I found the character of Ellsworth Toohey fascinating…I have never observed a (granted—self proclaimed) “humanitarian” so vehemently maligned. Toohey is a truly reprehensible worm—Rand does an excellent job of rendering him simultaneously ridiculous and threatening…He represents socialism and tinges of communism. He’s an insult to liberal-minded people everywhere, too.
One thing I’ll say in favor of Rand: I was so morbidly intrigued by what could possibly render a person so misanthropic (because this novel is riddled with contempt for the masses—and I mean vitriolic hatred…combined with the idea that there are people who are blessed to be heroic geniuses of their age, and the unfortunate others, who are merely leaching off of geniuses as lowly “second-handers”) that I researched what in the hell could have happened in her personal life to result in her ideology.
As it turns out, (which is probably not a surprise to many) Rand was born in Russia and spent her formative years witnessing the Bolshevik revolution. Her father, a successful pharmacist and entrepreneur, was brought to ruination after his shop was taken over, razing his career and livelihood to the ground. It makes sense, then, that Rand’s anti-socialist ideology would be a driving force featured in her future works.
In some ways, I’m glad I’ve read this. I wouldn’t recommend it to someone who isn’t particularly patient. The one thing I gained from reading this book is an appreciation for the fact that everything is not so black and white, right or wrong, good or bad, deserving and undeserving, as Rand portrays the world. (less)
This marks my first experience of D.H. Lawrence, apart from practically memorizing a famous, passionate excerpt from “The Rainbow,” read during a grea...moreThis marks my first experience of D.H. Lawrence, apart from practically memorizing a famous, passionate excerpt from “The Rainbow,” read during a great episode of Northern Exposure (one of the greatest television shows of all time, in my humble opinion)…that excerpt may have generated some preconceived notions regarding the content of Sons and Lovers…in some ways, my predictions were correct…in others, wholly unmet and practically unfounded.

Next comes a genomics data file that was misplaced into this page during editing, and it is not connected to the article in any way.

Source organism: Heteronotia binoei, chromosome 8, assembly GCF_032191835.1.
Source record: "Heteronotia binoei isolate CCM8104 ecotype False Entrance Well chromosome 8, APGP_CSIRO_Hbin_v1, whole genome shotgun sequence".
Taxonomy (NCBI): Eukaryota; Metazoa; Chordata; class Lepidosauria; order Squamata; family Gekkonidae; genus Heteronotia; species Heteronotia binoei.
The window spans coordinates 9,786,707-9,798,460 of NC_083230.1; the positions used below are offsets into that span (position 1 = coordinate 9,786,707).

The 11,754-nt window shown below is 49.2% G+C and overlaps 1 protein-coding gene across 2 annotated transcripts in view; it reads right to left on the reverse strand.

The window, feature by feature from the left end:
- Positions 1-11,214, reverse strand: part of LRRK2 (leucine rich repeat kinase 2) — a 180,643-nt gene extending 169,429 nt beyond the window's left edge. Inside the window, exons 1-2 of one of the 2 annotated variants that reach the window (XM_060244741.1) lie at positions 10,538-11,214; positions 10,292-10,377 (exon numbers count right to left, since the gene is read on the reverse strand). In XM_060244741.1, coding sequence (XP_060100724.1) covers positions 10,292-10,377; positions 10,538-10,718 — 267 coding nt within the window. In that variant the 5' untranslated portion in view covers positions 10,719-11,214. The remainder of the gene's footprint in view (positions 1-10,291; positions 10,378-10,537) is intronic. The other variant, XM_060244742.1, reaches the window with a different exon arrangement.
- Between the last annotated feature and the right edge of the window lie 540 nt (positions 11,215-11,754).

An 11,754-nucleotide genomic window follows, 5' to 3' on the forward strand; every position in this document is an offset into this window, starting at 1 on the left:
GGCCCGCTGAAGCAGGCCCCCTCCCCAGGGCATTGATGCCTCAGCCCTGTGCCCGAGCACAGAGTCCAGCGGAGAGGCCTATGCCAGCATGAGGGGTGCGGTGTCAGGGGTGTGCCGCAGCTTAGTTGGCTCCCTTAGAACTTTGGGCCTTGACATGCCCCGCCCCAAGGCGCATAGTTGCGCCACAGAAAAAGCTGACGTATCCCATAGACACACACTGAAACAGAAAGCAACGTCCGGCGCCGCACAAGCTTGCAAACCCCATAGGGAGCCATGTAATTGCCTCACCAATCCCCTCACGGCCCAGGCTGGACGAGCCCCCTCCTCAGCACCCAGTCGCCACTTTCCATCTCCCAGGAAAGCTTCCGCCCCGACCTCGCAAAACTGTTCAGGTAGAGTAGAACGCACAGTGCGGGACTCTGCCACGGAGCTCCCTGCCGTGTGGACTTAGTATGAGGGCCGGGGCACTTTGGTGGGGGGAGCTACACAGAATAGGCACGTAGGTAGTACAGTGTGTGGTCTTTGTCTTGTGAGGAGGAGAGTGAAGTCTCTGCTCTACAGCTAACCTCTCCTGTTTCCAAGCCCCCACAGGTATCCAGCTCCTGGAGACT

Sons and Lovers is the story of one family, the Morels, which filters into the story of one son in this family, named Paul. As though he absorbed the incredibly “bad vibes” in the Morel household during his fetal development, Paul comes into the world as an innocent baby with a palpable darkness and gloom about him— one inherited, perhaps, by the relentless struggle that binds him to his mother in a preternatural way from the very beginning.
And so, Paul grows in loneliness, frustration and despair, in a household that is patched together by a mother whose propriety is unmatched by many of the surrounding lower middle class mining families. This social backdrop is excellent fuel for social commentary, and Lawrence handles such timeless topics without being overbearing—and without diminishing the integrity of the story, which focuses on Paul’s internal and external conflicts.
In terms of what makes this a classic—Lawrence’s mastery of setting is undeniable…He utilizes the natural landscape as a sort of unyielding metaphor—you, as his reader, know Lawrence means business when he is writing about the “sleek, cool-fleshed fruit” of a cherry. It’s as though Lawrence uses the Earth as the most natural grounds for foreplay; his characters are at the mercy of the weather and the surrounding flora and fauna— they grow dumb and thick blooded at the site of a wet boulevard and seem to consider a row of poplars an open invitation for a raunchy romp in the thicket.
On the whole, the story of Paul Morel’s life and family made me feel more than unsettled... It was rather unpleasant to read about such a desolate and joyless existence as his, and filled me with a sense of fear—that people can actually suffer a fate as isolating and grim as his, his mother’s or his father’s. There is something very realistic about this novel—but the reality is peculiar and unique, as though it belongs to Lawrence alone. That this novel is, in fact, based on Lawrence’s own deeply personal experiences (as the son of a miner, whose relationship with his mother was unnaturally close by his own admission) is a testament to his sensitivity, introspectiveness and insight.